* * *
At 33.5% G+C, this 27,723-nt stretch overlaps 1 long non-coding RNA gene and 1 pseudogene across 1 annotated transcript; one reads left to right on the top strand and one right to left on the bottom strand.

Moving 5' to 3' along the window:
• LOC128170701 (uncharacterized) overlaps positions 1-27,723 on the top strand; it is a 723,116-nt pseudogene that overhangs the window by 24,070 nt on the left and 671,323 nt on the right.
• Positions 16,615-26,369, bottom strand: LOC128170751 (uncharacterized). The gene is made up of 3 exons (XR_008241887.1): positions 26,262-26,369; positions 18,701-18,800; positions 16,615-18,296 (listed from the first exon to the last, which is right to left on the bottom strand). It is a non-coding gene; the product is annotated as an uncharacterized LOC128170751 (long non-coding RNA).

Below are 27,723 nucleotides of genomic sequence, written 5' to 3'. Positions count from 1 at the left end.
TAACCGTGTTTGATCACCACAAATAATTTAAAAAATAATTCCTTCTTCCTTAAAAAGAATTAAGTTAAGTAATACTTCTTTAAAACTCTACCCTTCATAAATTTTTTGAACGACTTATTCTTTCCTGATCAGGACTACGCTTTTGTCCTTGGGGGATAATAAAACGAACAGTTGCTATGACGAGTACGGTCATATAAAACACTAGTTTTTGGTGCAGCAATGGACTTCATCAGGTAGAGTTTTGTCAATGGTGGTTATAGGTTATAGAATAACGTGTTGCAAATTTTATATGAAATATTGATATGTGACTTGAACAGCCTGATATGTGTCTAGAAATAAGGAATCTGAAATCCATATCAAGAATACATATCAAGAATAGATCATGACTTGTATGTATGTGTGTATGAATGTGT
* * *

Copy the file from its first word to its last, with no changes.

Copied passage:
At 33.5% G+C, this 27,723-nt stretch overlaps 1 long non-coding RNA gene and 1 pseudogene across 1 annotated transcript; one reads left to right on the top strand and one right to left on the bottom strand.

Moving 5' to 3' along the window:
• LOC128170701 (uncharacterized) overlaps positions 1-27,723 on the top strand; it is a 723,116-nt pseudogene that overhangs the window by 24,070 nt on the left and 671,323 nt on the right.
• Positions 16,615-26,369, bottom strand: LOC128170751 (uncharacterized). The gene is made up of 3 exons (XR_008241887.1): positions 26,262-26,369; positions 18,701-18,800; positions 16,615-18,296 (listed from the first exon to the last, which is right to left on the bottom strand). It is a non-coding gene; the product is annotated as an uncharacterized LOC128170751 (long non-coding RNA).

Below are 27,723 nucleotides of genomic sequence, written 5' to 3'. Positions count from 1 at the left end.
TAACCGTGTTTGATCACCACAAATAATTTAAAAAATAATTCCTTCTTCCTTAAAAAGAATTAAGTTAAGTAATACTTCTTTAAAACTCTACCCTTCATAAATTTTTTGAACGACTTATTCTTTCCTGATCAGGACTACGCTTTTGTCCTTGGGGGATAATAAAACGAACAGTTGCTATGACGAGTACGGTCATATAAAACACTAGTTTTTGGTGCAGCAATGGACTTCATCAGGTAGAGTTTTGTCAATGGTGGTTATAGGTTATAGAATAACGTGTTGCAAATTTTATATGAAATATTGATATGTGACTTGAACAGCCTGATATGTGTCTAGAAATAAGGAATCTGAAATCCATATCAAGAATACATATCAAGAATAGATCATGACTTGTATGTATGTGTGTATGAATGTGT